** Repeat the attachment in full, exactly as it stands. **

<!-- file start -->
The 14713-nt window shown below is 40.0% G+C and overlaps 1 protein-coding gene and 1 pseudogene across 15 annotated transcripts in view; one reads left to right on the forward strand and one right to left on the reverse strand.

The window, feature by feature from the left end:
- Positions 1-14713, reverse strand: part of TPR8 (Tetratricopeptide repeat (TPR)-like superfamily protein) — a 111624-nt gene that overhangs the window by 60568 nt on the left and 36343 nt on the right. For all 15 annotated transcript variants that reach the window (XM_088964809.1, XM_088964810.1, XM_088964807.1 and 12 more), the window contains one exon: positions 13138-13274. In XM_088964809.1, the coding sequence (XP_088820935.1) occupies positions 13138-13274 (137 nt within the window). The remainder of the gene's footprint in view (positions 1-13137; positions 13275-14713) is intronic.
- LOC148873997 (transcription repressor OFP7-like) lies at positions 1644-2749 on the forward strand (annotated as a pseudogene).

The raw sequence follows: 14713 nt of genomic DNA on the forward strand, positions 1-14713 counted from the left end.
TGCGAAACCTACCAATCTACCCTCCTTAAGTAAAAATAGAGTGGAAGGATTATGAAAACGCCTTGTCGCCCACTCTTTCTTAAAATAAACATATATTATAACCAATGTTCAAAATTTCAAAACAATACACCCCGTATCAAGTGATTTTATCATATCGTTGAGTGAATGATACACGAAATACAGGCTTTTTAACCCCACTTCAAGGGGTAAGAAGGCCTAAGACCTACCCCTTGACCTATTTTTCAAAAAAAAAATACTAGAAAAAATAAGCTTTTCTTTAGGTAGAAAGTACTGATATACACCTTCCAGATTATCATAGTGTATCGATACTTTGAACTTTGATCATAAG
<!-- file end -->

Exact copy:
The 14713-nt window shown below is 40.0% G+C and overlaps 1 protein-coding gene and 1 pseudogene across 15 annotated transcripts in view; one reads left to right on the forward strand and one right to left on the reverse strand.

The window, feature by feature from the left end:
- Positions 1-14713, reverse strand: part of TPR8 (Tetratricopeptide repeat (TPR)-like superfamily protein) — a 111624-nt gene that overhangs the window by 60568 nt on the left and 36343 nt on the right. For all 15 annotated transcript variants that reach the window (XM_088964809.1, XM_088964810.1, XM_088964807.1 and 12 more), the window contains one exon: positions 13138-13274. In XM_088964809.1, the coding sequence (XP_088820935.1) occupies positions 13138-13274 (137 nt within the window). The remainder of the gene's footprint in view (positions 1-13137; positions 13275-14713) is intronic.
- LOC148873997 (transcription repressor OFP7-like) lies at positions 1644-2749 on the forward strand (annotated as a pseudogene).

The raw sequence follows: 14713 nt of genomic DNA on the forward strand, positions 1-14713 counted from the left end.
TGCGAAACCTACCAATCTACCCTCCTTAAGTAAAAATAGAGTGGAAGGATTATGAAAACGCCTTGTCGCCCACTCTTTCTTAAAATAAACATATATTATAACCAATGTTCAAAATTTCAAAACAATACACCCCGTATCAAGTGATTTTATCATATCGTTGAGTGAATGATACACGAAATACAGGCTTTTTAACCCCACTTCAAGGGGTAAGAAGGCCTAAGACCTACCCCTTGACCTATTTTTCAAAAAAAAAATACTAGAAAAAATAAGCTTTTCTTTAGGTAGAAAGTACTGATATACACCTTCCAGATTATCATAGTGTATCGATACTTTGAACTTTGATCATAAG